He was ruled to have impeded Jasper Philipsen in the final sprint of Stage 5.
Anyone can contribute to The Roar and have their work featured alongside some of Australia’s most prominent sports journalists.
It might be pro road cycling’s off-season, but the traditional Aussie summer thwack of leather on willow is now competing with the sounds of spinning freewheels and the insistent clacking of plastic cleats on cafe floors.
Yes, the sun is out, the tan lines are crisping up nicely, and Australia’s cycling community is putting a collective leg over like Errol Flynn in a…. hang on, just updating my cultural references… like Mick Jagger at a… no…. like a recent Tour de France winner on his honeymoon.
It’s Aussie bike-riding season!
Well, technically it’s always bike-riding season, what with the National Road Series (NRS) happening all winter, and all the state-based and club-based road races too. And it’s never a bad time to ride a bike, right?
But this time of year is extra sweet. The weather is warm but not yet boiling, the dive-bombing magpies are calming down a bit, and you can head out for a ride reasonably confident that you won’t get drenched. Every bike-owning human seems to out on the weekends, soaking up the atmosphere and comparing Strava times while they wait for their coffee order.
In Melbourne, where I live, there’s racing more days than there isn’t. You can race in the morning, at night, after work, on the weekend, on the road, on a velodrome, down a mountain, up a fire trail. You name it, and you can attack it with two wheels and a fistful of energy gels.
There are sportive rides, charity rides, mass-participation tours, hill climbs, coffee rides, gravel grinds, mountain bikers dodging snakes (that should be an Olympic sport now that I think about it) and the rest of it. It’s a great time to be riding in Australia.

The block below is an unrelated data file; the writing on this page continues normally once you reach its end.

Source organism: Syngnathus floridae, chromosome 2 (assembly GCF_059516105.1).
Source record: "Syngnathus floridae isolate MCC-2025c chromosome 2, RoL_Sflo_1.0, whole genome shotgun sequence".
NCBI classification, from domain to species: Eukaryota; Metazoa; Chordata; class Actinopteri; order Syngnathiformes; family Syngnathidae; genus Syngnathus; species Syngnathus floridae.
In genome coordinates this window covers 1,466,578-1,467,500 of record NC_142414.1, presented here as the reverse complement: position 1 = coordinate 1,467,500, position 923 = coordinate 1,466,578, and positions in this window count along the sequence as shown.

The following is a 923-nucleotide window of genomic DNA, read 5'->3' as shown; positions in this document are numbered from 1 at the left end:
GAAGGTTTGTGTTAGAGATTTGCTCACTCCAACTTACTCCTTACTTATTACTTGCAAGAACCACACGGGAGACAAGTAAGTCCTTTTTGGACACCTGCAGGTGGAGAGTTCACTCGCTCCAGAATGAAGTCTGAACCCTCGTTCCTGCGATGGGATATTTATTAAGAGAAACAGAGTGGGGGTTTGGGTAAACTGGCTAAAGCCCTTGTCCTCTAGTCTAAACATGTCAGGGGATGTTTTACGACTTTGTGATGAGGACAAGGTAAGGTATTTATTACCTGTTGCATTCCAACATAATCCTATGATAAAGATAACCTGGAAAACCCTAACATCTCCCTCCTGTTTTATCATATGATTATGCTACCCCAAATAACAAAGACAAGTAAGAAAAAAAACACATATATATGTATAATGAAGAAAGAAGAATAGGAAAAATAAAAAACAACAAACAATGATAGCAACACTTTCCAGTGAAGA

And the professionals know it. It’s their off-season, which for the Aussies (and some adopted ones) means heading home for some time with family and friends, a bit of time off the bike, and then back into training in warm weather to start the build up to January, when Nationals and the Tour Down Under get the serious season underway.
It’s a great time of year to spot internationally famous riders catching up with old mates on the local roads, and dropping in to club races for a bit of fun.
Chris Froome is even heading to Tasmania to race a crit with Richie Porte on December 7. Froome has just gotten married, and he’s not a renowned crit rider, so don’t hold your breath for a massive performance from the former Tour de France champion, but still. How many times has a Tour winner raced in Australia, let alone in Launceston?
Richie deserves a medal from the Tassie Tourism Board for that little effort.
It all sort of starts this weekend in Melbourne with the Melbourne Kermesse Championships, where the local racers get a chance to have a go against some World Tour pros.
A kermesse (not the green, singing frog) is a Belgian-style of circuit racing, sort of like a bigger criterium. This circuit, around an industrial estate in suburban Scoresby, is not exactly the pinnacle of cycling’s natural beauty, but its sweeping curves should be fun to race on.
Orica-GreenDGE riders Simon Clarke and Mitch Docker are racing in men’s A grade, along with Giant-Shimano’s Koen de Kort, Trek’s Calvin Watson, Garmin-Sharp’s Steele Von Hoff, and leading rider agent (better known as Tour de France green jersey winner) Baden Cooke.
The rest of the men’s A grade field is a good blend of NRS riders and Melbourne’s fastest club racers. They’ll be bang up for it, too.
Women’s A grade is also peppered with internationals: Kimberley Wells, Road/MTB/Track star Peta Mullens, Rebecca Wiasak, Nationaltime trialchampion Felicity Wardlaw, and Bridie O’Donnell will be among the contenders.
There’s also a team time trial and lower grades, for the up-and-comers and weekend warriors (and even some hack bloggers).
If that’s not your cup of espresso, this weekend is also the beginning of the Domestique 7 Peaks series, which is a great series of free, supported rides up some of Victoria’s best mountains.
In a couple of weeks Orica-GreenEDGE has its annual Winery Ride, where fans can meet the team’s riders, another good chance to get motivated (and drink some wine afterwards).
That’s just a tiny taste of the bike-related good times going on around these parts. Good fun is really what this time of year is all about. Get on yer bikes, it’s a great way to see the gun riders up close and personal.
Check your local guides.